• I Write Myself: Who am I? What do I believe? What is my identity? Students will reflect on these questions, and others, as they read and write poetry to explore and express the many facets of their unique identities. For students in 7th-8th grade. Takeaways: Students will leave this class with 3-5 completed poems affirming and celebrating themselves while also skillfully utilizing poetic devices like repetition, metaphor, alliteration, etc.
  • The Hero's Journey: Throughout time and across cultures, hero stories have entertained our imaginations and reflected some of the best storytelling to be found, however, many of these stories portray outdated stereotypes about who is a hero and what makes a villain. In this class, students will analyze diverse hero stories to learn the formula and begin writing their own epic quest, filled with heroes, villains, and landscapes reflecting their own values about what it means to be a hero. For students in 5th-6th grade. Takeaways: Students will leave this class having built their own world for this journey, including characters, creatures, and all other elements to write their own heroic story.


ABOUT SELECTION CRITERIA

When selecting classes and/or workshops, we are looking for a fit with our current curricular needs, including a balance of genre and age-level, skill-level required of the students, and the potential for the curriculum to also enhance students' social/emotional development. 

When hiring teaching artists, we consider a combination of prior teaching experience, publication history, active engagements in the literary/arts world, strength of teaching evaluations from either Hugo House or other institutions, and strength of the submitted teaching philosophy, including a teacher's ability to differentiate instruction, incorporate social/emotional learning, and teach to social justice themes.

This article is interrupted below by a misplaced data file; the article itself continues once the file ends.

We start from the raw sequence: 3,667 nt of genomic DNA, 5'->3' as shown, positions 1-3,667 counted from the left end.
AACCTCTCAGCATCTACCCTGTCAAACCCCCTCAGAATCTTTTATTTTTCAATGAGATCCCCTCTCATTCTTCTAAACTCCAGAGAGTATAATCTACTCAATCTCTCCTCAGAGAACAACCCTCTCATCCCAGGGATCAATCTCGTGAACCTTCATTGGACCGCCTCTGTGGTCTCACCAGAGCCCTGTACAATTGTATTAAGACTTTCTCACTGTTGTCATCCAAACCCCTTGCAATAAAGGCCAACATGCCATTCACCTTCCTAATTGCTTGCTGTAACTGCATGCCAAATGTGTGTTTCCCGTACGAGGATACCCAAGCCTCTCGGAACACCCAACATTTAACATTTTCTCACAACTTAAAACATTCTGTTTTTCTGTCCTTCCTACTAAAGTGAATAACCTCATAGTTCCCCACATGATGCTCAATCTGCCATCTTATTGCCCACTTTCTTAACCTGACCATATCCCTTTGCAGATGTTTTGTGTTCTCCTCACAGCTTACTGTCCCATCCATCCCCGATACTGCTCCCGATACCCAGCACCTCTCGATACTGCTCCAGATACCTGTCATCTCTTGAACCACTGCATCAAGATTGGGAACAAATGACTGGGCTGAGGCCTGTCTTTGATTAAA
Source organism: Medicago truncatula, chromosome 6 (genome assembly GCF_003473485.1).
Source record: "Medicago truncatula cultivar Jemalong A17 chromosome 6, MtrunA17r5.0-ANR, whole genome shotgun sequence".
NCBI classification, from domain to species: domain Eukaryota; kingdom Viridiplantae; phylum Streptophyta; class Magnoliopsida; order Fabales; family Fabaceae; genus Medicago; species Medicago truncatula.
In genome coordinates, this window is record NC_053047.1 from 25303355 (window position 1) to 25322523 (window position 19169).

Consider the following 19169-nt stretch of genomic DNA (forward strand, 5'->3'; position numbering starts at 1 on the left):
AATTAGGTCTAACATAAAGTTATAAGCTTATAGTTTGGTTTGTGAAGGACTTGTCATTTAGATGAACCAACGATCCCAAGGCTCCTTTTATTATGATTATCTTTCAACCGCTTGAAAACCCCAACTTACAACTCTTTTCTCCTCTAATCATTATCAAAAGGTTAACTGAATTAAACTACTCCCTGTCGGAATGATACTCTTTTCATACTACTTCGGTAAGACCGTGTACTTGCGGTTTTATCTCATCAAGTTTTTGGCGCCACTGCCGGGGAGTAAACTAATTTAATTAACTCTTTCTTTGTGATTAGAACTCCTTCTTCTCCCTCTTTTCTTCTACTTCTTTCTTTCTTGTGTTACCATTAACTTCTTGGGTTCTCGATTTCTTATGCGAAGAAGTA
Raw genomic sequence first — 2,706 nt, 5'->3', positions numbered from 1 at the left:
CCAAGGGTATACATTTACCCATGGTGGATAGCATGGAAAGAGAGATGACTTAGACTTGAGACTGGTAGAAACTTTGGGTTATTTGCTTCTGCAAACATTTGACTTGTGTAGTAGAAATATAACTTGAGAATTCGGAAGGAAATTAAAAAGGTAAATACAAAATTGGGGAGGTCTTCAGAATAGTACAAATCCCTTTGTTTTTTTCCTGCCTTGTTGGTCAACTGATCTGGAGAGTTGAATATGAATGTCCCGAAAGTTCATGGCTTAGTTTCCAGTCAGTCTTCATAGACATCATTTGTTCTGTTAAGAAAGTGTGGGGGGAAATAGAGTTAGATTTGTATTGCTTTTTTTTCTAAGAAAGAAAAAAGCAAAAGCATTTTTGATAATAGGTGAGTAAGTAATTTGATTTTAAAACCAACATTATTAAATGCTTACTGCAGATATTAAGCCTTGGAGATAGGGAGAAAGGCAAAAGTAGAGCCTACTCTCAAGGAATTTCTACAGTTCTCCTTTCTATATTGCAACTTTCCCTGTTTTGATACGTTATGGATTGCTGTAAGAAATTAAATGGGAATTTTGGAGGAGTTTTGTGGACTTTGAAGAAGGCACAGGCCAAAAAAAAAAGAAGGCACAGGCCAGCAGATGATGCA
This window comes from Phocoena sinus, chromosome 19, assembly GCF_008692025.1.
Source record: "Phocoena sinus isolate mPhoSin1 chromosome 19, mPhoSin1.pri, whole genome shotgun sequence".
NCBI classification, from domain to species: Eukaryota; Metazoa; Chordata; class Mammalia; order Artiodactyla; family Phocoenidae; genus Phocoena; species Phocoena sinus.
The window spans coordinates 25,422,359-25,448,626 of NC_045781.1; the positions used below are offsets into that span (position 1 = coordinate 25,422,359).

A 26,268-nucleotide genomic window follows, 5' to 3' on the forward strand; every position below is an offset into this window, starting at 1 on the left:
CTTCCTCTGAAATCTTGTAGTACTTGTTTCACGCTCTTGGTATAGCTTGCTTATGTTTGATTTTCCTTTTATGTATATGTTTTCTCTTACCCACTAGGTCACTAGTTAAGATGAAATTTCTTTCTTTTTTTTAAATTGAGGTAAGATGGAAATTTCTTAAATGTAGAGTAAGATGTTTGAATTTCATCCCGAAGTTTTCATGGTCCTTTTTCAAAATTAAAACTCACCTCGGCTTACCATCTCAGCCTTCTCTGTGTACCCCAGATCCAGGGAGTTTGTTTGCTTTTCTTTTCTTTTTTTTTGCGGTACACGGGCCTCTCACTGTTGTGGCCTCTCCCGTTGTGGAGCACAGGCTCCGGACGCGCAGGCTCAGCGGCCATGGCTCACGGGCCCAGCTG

HUGO HOUSE REQUIREMENTS

In order to contract with Hugo House, teachers must submit a W9 and UBI (Unique Business Identifier) number with their contract. Please contact youth@hugohouse.org with any questions or concerns regarding this process.

At Hugo House, we present more than 100 events each year, ranging from readings of new work commissioned as part of our Literary Series to book launches for emerging writers. If you're interested in reading or presenting an event in our space, please complete the following form. Please submit a CV and sample of your work.

For rental requests, please visit our rentals page.

Hugo House